"Have any white men ever come here before?" I asked.

"Two parties have come," said he. "The first to come were two white men who came in a boat like yours. These brought a machine [dry-washer] and took out much gold. They were good men and cured our sick, but they themselves got sick and died. When they were dead we hid their machine in a cave and told no one, for we were afraid that the Mexican police would think that we had killed them. We loved them and did not kill them."

"Of what did they die?" I asked.

"Of the bubble-sickness," he replied. Seeing that I did not comprehend, Charlie told me that the Indians called smallpox the "bubble-sickness," from the pustules that broke out on the patient.

"The others," said Tomas, "came in a very large boat that smoked much. These were rough and bad men. They were ten in number. Seven of these were Mexicans, who stole our food and attacked our women. We ran away into the hills, and in the night our young men slipped back and slew four of them. The others then made a great smoke on their boat and went away."

"Dat was Captain Polhemus an' his outfit," put in Charlie. "I remember dat time. Dey come in steam tug, an' Polhemus he bring seven Mexican from Yuma." I gave Tomas a pound of tobacco, one of coffee, two of sugar and ten of flour. "Here," said I, "are some gifts; take these home and come again early to-morrow."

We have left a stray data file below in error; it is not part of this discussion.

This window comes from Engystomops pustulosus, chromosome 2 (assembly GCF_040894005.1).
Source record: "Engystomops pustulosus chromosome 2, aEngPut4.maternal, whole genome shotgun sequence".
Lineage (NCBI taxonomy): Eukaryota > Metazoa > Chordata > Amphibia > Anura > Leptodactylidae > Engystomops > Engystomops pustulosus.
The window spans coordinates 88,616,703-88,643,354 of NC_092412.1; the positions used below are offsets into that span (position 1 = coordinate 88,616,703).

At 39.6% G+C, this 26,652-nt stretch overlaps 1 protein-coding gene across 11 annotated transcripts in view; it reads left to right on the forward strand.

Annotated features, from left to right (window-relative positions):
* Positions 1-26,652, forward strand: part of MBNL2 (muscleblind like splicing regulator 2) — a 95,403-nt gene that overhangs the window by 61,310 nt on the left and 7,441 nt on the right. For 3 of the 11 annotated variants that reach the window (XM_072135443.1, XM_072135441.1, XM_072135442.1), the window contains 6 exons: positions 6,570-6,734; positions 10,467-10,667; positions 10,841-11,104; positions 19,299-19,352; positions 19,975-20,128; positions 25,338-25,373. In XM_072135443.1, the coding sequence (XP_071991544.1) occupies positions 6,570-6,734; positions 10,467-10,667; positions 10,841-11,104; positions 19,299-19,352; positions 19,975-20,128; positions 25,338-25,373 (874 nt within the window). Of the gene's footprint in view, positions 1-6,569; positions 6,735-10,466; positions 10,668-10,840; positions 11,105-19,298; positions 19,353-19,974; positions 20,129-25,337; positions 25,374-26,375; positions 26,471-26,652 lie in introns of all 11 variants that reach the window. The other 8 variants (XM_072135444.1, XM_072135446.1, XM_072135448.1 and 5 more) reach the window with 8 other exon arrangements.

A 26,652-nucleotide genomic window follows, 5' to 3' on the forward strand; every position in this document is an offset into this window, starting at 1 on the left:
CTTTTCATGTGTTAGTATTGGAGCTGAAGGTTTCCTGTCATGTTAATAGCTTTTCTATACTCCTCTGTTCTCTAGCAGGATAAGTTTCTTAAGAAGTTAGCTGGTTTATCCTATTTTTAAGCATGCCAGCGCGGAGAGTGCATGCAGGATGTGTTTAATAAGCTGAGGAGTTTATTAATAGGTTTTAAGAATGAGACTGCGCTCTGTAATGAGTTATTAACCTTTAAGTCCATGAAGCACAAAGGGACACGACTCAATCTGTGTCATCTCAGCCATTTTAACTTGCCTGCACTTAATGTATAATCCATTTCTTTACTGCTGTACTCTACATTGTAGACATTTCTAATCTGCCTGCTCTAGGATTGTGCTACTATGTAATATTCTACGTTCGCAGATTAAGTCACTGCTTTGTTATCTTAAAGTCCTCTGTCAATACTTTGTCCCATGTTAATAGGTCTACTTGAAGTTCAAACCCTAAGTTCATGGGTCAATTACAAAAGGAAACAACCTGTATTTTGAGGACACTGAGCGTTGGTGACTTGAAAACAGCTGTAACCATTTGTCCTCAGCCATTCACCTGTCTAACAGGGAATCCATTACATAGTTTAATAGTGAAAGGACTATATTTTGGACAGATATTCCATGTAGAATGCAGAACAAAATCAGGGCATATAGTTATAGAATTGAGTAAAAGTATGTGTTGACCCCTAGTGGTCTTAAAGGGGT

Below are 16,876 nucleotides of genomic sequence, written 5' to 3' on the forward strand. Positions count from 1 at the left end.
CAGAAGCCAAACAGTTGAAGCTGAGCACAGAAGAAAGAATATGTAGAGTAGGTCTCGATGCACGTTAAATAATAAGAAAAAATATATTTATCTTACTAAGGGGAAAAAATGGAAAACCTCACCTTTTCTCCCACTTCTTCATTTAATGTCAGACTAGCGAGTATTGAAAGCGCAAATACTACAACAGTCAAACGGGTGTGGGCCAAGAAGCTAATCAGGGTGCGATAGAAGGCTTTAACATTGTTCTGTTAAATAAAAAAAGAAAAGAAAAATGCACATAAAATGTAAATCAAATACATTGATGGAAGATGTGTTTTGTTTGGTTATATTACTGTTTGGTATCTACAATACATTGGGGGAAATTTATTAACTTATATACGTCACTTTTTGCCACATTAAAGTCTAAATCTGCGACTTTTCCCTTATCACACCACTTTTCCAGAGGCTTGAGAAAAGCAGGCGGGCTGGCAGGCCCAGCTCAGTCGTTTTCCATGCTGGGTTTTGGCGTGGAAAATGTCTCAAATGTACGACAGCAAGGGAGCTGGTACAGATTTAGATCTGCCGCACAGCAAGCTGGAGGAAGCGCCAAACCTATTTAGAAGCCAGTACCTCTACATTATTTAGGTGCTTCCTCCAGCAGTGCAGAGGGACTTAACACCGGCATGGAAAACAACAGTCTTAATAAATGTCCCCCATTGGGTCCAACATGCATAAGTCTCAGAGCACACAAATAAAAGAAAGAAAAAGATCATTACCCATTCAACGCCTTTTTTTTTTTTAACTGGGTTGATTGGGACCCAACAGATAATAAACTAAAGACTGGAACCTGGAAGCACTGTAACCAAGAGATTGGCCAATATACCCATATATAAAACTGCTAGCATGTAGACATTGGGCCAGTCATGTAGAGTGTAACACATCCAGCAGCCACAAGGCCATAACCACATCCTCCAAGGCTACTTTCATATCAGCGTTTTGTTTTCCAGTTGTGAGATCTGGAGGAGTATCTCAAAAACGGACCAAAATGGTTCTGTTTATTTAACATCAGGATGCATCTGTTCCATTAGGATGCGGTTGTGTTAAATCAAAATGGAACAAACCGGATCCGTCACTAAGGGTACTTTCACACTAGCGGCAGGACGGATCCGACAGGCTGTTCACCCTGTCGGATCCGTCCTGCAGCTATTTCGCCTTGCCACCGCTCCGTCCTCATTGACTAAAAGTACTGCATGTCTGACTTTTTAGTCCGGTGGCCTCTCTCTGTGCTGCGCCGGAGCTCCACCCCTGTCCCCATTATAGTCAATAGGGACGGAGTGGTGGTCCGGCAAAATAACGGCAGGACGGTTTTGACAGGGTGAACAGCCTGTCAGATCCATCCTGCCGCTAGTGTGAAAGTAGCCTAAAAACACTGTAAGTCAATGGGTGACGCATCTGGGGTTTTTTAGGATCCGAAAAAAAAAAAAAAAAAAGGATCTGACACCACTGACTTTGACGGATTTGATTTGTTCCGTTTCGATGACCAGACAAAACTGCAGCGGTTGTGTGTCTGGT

The old man took his gifts and silently disappeared in the night. Presently we heard the subdued gabble of voices from the cliff. Tomas had not come alone, but, like a prudent general, had hidden his forces for reprisal in case of bad faith.

Nov. 28—About six this morning Tomas was back with a sack of roots that he claimed were very good eating. Six young men came with him. These had good faces and were lithe, quick, straight fellows. Their deportment was the epitome of grave modesty. They sat on the sand in silence, speaking only when spoken to, and evincing no curiosity. I made a great pot of coffee, and then served them a huge meal of coffee, bread and jerked jewfish. When they were as full as they could hold, every face beamed with good feeling.

"Charlie," said I, "I believe we can trust these people."

"Yaas," said Charlie, "if you don't do 'em no bad t'ing, trust 'em."